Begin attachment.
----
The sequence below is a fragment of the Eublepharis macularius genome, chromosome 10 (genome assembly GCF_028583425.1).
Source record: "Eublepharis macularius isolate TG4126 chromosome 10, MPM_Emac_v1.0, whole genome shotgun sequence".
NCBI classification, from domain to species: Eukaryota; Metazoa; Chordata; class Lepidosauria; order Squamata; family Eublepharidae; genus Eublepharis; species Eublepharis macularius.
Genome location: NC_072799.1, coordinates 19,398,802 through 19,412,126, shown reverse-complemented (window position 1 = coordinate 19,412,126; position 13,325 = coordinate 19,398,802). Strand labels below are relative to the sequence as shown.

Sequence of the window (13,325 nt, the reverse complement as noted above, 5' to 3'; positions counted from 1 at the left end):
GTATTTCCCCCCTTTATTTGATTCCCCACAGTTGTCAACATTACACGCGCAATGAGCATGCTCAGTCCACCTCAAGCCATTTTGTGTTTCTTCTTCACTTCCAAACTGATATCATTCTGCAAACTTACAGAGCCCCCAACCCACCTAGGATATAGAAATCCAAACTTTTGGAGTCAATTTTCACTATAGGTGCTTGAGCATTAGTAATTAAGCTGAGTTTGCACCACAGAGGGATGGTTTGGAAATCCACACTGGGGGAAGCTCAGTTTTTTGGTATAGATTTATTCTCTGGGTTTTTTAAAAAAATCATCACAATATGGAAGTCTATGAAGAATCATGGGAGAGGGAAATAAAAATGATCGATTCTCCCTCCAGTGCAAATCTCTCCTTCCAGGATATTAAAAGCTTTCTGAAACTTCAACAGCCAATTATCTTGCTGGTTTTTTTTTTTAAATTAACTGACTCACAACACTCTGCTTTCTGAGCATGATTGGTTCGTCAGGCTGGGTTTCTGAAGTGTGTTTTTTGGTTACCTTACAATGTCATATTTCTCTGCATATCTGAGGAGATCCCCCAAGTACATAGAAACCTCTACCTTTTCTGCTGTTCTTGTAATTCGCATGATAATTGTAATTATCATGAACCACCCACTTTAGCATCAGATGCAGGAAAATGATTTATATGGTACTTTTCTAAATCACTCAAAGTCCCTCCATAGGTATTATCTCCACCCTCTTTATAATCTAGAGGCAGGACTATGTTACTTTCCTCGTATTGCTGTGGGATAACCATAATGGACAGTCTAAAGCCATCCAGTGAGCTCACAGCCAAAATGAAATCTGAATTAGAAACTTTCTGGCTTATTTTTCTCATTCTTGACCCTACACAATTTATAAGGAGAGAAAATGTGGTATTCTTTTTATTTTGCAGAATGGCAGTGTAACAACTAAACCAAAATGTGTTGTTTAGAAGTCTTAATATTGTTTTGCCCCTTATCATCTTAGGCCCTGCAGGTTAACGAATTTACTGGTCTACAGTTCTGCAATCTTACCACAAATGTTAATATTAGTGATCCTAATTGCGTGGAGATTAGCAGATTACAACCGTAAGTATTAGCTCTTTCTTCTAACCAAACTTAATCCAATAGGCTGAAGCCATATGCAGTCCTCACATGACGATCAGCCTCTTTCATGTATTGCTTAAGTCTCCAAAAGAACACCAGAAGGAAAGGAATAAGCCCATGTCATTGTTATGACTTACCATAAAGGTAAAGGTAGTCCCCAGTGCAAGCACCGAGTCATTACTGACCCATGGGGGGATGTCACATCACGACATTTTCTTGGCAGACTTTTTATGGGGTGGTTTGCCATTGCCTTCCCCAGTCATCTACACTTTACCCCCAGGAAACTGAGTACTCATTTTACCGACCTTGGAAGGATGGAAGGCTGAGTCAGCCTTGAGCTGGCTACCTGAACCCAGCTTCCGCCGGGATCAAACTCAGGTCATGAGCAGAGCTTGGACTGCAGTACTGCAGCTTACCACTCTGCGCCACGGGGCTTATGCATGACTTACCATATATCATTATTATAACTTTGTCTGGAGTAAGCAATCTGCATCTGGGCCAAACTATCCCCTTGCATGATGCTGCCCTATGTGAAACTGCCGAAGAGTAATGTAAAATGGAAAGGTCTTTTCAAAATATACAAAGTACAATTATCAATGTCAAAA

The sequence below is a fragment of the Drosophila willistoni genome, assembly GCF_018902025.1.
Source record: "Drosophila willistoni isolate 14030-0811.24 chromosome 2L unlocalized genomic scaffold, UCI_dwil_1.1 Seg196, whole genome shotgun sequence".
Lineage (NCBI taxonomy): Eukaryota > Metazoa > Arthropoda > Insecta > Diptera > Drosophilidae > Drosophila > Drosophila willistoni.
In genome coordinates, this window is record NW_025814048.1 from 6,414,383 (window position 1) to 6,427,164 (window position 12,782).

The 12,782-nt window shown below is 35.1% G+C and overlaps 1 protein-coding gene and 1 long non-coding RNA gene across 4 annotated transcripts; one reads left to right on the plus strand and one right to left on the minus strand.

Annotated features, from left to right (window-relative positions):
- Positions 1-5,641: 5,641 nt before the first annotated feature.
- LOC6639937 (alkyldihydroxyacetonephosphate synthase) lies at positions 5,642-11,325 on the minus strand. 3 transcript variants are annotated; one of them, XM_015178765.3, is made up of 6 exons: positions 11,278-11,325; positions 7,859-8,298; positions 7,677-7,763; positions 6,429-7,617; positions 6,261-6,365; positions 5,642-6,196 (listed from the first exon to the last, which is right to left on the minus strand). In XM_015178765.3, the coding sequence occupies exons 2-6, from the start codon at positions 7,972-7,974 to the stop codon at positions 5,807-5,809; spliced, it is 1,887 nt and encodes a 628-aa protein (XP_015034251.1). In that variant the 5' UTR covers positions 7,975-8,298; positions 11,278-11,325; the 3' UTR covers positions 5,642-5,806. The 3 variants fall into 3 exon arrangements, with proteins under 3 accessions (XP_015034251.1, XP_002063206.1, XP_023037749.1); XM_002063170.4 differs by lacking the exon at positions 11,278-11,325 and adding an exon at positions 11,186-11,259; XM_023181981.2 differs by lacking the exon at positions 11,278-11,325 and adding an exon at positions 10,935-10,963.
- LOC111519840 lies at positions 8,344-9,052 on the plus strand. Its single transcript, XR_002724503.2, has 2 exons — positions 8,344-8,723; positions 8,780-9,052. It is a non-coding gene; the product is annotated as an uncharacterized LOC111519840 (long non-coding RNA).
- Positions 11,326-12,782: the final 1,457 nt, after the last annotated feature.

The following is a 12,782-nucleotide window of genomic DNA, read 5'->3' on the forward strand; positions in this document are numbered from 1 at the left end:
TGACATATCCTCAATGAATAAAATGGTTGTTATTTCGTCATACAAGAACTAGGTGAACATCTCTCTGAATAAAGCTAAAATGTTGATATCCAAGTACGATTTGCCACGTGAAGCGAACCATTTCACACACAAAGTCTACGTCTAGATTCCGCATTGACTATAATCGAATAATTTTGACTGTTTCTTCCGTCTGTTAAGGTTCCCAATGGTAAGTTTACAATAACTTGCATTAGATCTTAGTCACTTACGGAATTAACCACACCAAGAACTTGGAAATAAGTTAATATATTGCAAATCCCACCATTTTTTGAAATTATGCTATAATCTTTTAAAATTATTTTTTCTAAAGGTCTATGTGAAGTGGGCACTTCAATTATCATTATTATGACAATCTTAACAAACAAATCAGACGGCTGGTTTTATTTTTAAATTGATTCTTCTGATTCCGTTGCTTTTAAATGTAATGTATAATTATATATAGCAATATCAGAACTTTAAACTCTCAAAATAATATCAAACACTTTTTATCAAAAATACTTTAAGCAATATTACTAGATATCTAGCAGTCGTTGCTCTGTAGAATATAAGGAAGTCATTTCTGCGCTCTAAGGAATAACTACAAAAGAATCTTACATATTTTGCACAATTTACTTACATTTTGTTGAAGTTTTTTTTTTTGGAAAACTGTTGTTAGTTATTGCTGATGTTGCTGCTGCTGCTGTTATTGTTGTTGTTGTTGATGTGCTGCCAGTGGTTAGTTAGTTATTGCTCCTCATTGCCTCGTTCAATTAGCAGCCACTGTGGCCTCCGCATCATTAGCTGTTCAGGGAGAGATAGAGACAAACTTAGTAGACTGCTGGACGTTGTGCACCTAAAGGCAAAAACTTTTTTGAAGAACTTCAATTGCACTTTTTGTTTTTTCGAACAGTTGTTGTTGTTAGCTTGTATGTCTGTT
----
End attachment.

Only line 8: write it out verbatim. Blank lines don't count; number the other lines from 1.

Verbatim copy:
Source record: "Drosophila willistoni isolate 14030-0811.24 chromosome 2L unlocalized genomic scaffold, UCI_dwil_1.1 Seg196, whole genome shotgun sequence".